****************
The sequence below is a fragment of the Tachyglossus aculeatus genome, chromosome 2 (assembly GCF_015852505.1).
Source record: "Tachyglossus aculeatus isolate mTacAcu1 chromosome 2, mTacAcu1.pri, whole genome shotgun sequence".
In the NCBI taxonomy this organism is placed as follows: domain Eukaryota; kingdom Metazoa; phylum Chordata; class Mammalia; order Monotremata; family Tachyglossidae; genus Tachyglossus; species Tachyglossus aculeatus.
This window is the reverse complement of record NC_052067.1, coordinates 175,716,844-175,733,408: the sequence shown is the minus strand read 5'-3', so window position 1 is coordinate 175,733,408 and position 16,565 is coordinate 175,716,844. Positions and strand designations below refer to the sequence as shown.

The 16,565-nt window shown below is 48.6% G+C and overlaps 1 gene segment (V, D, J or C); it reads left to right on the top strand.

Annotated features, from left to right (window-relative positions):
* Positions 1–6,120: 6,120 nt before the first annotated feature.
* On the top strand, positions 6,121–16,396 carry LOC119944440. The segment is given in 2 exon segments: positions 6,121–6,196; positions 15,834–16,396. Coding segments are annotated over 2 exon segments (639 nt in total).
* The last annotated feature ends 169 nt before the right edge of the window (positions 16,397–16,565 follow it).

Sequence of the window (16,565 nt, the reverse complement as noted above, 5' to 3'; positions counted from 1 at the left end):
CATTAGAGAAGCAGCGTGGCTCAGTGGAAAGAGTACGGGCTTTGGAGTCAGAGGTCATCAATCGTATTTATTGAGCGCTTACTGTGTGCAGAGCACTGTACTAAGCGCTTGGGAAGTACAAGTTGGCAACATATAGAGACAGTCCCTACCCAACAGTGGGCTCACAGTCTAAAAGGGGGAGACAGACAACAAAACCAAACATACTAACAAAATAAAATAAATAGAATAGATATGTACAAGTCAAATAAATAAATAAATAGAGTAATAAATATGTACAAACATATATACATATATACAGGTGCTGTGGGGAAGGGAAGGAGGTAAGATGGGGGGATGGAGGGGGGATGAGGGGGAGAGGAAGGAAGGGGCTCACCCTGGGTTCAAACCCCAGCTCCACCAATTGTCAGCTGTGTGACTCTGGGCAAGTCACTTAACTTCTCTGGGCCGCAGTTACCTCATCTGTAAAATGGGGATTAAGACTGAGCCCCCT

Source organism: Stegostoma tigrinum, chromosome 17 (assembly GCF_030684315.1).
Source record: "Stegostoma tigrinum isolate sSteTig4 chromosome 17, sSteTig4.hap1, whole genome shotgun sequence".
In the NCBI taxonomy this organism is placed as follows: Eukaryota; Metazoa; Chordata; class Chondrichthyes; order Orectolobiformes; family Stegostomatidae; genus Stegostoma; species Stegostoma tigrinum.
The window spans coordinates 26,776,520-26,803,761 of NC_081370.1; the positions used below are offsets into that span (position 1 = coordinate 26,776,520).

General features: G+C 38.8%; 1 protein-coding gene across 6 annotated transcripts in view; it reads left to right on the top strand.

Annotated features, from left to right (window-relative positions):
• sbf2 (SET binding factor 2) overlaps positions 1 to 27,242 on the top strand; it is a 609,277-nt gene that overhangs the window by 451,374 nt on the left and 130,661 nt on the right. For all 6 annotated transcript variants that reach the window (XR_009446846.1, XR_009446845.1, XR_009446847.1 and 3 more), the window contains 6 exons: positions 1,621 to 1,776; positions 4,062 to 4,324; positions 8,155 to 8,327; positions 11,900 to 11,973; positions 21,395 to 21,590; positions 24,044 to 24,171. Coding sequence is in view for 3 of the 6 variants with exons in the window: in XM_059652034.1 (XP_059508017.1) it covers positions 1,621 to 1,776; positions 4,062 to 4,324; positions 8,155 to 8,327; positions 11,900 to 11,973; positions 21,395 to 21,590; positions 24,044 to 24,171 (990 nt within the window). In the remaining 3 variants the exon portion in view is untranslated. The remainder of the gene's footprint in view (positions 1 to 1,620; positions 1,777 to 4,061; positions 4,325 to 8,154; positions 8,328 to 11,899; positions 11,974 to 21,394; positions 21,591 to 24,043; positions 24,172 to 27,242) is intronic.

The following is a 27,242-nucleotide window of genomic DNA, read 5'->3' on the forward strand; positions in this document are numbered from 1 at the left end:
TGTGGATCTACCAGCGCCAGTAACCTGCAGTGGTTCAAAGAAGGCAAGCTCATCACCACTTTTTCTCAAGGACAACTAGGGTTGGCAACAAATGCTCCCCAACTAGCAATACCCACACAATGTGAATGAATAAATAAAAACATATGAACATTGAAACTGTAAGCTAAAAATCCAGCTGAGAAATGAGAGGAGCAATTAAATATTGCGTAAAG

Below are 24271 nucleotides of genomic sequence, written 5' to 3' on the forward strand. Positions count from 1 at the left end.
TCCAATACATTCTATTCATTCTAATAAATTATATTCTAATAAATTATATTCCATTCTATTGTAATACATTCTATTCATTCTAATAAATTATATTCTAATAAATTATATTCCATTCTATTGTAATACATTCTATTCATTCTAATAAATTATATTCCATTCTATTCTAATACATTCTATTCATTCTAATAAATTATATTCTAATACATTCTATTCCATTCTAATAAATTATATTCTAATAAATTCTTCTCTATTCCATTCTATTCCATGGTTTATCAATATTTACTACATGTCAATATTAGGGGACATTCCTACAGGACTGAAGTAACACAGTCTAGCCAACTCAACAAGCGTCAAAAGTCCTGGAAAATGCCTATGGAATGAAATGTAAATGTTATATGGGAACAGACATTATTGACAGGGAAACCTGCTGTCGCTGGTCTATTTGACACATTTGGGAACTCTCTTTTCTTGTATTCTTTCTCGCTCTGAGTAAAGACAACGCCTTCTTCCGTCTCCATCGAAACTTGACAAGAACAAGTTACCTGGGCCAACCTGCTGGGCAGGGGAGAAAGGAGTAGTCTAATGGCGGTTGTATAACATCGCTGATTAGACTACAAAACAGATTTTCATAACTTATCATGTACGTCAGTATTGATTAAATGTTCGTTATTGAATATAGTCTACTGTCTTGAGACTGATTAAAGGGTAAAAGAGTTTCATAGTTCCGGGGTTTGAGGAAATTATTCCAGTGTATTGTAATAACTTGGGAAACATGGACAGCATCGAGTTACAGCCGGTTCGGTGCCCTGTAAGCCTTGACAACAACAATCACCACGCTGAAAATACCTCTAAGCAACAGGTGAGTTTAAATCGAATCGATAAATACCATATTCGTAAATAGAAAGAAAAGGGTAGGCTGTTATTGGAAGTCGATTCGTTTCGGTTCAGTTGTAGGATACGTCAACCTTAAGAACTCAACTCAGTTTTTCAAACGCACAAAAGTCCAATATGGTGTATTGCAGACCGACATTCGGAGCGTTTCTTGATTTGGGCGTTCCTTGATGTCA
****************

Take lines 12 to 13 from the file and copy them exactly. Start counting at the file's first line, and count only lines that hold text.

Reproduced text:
Source organism: Stegostoma tigrinum, chromosome 17 (assembly GCF_030684315.1).
Source record: "Stegostoma tigrinum isolate sSteTig4 chromosome 17, sSteTig4.hap1, whole genome shotgun sequence".